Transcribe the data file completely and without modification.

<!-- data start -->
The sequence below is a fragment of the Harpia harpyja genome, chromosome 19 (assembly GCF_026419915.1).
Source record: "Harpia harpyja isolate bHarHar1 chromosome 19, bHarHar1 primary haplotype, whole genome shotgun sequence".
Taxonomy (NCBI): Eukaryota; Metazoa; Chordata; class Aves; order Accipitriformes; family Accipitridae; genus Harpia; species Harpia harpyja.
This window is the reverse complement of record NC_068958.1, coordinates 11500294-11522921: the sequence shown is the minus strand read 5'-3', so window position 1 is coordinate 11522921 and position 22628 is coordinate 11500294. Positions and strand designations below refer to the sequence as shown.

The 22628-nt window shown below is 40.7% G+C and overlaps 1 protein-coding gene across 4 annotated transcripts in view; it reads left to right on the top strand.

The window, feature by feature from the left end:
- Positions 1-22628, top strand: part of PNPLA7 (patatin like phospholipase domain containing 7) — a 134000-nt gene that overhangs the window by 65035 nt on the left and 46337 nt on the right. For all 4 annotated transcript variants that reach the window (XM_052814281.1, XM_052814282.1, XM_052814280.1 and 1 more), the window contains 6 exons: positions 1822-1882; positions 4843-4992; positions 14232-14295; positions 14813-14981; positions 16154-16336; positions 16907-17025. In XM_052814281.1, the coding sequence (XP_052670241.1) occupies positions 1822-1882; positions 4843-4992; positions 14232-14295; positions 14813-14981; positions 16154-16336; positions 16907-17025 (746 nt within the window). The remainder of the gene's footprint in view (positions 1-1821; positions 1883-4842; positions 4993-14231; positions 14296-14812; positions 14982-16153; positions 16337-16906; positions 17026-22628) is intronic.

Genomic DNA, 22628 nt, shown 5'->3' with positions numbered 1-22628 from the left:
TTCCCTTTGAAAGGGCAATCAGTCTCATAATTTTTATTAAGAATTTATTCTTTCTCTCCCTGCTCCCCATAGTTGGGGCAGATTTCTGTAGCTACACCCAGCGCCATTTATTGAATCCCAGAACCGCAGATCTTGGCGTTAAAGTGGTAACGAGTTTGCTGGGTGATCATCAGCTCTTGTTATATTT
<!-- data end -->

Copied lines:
The sequence below is a fragment of the Harpia harpyja genome, chromosome 19 (assembly GCF_026419915.1).
Source record: "Harpia harpyja isolate bHarHar1 chromosome 19, bHarHar1 primary haplotype, whole genome shotgun sequence".
Taxonomy (NCBI): Eukaryota; Metazoa; Chordata; class Aves; order Accipitriformes; family Accipitridae; genus Harpia; species Harpia harpyja.
This window is the reverse complement of record NC_068958.1, coordinates 11500294-11522921: the sequence shown is the minus strand read 5'-3', so window position 1 is coordinate 11522921 and position 22628 is coordinate 11500294. Positions and strand designations below refer to the sequence as shown.

The 22628-nt window shown below is 40.7% G+C and overlaps 1 protein-coding gene across 4 annotated transcripts in view; it reads left to right on the top strand.

The window, feature by feature from the left end:
- Positions 1-22628, top strand: part of PNPLA7 (patatin like phospholipase domain containing 7) — a 134000-nt gene that overhangs the window by 65035 nt on the left and 46337 nt on the right. For all 4 annotated transcript variants that reach the window (XM_052814281.1, XM_052814282.1, XM_052814280.1 and 1 more), the window contains 6 exons: positions 1822-1882; positions 4843-4992; positions 14232-14295; positions 14813-14981; positions 16154-16336; positions 16907-17025. In XM_052814281.1, the coding sequence (XP_052670241.1) occupies positions 1822-1882; positions 4843-4992; positions 14232-14295; positions 14813-14981; positions 16154-16336; positions 16907-17025 (746 nt within the window). The remainder of the gene's footprint in view (positions 1-1821; positions 1883-4842; positions 4993-14231; positions 14296-14812; positions 14982-16153; positions 16337-16906; positions 17026-22628) is intronic.

Genomic DNA, 22628 nt, shown 5'->3' with positions numbered 1-22628 from the left:
TTCCCTTTGAAAGGGCAATCAGTCTCATAATTTTTATTAAGAATTTATTCTTTCTCTCCCTGCTCCCCATAGTTGGGGCAGATTTCTGTAGCTACACCCAGCGCCATTTATTGAATCCCAGAACCGCAGATCTTGGCGTTAAAGTGGTAACGAGTTTGCTGGGTGATCATCAGCTCTTGTTATATTT